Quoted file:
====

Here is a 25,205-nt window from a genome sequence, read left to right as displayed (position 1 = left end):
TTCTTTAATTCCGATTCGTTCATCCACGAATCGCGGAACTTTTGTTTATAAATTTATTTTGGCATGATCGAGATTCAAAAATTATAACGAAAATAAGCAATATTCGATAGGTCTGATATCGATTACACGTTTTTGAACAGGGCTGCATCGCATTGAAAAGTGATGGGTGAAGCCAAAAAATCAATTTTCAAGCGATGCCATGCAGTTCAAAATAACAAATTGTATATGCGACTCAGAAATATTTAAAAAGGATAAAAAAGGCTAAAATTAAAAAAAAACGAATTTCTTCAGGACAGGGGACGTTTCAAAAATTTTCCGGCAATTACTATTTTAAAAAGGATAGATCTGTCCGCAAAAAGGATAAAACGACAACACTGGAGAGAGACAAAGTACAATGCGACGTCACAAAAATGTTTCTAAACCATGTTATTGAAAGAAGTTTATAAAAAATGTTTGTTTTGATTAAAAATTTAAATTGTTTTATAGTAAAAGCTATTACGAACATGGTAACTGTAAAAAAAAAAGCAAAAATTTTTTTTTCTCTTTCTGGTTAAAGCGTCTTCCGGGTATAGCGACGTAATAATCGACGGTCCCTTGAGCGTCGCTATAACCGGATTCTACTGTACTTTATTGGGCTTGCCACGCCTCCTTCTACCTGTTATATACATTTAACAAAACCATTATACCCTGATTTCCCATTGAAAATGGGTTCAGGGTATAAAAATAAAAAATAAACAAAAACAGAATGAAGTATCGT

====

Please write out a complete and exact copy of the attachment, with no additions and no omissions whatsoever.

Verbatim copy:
Here is a 25,205-nt window from a genome sequence, read left to right as displayed (position 1 = left end):
TTCTTTAATTCCGATTCGTTCATCCACGAATCGCGGAACTTTTGTTTATAAATTTATTTTGGCATGATCGAGATTCAAAAATTATAACGAAAATAAGCAATATTCGATAGGTCTGATATCGATTACACGTTTTTGAACAGGGCTGCATCGCATTGAAAAGTGATGGGTGAAGCCAAAAAATCAATTTTCAAGCGATGCCATGCAGTTCAAAATAACAAATTGTATATGCGACTCAGAAATATTTAAAAAGGATAAAAAAGGCTAAAATTAAAAAAAAACGAATTTCTTCAGGACAGGGGACGTTTCAAAAATTTTCCGGCAATTACTATTTTAAAAAGGATAGATCTGTCCGCAAAAAGGATAAAACGACAACACTGGAGAGAGACAAAGTACAATGCGACGTCACAAAAATGTTTCTAAACCATGTTATTGAAAGAAGTTTATAAAAAATGTTTGTTTTGATTAAAAATTTAAATTGTTTTATAGTAAAAGCTATTACGAACATGGTAACTGTAAAAAAAAAAGCAAAAATTTTTTTTTCTCTTTCTGGTTAAAGCGTCTTCCGGGTATAGCGACGTAATAATCGACGGTCCCTTGAGCGTCGCTATAACCGGATTCTACTGTACTTTATTGGGCTTGCCACGCCTCCTTCTACCTGTTATATACATTTAACAAAACCATTATACCCTGATTTCCCATTGAAAATGGGTTCAGGGTATAAAAATAAAAAATAAACAAAAACAGAATGAAGTATCGT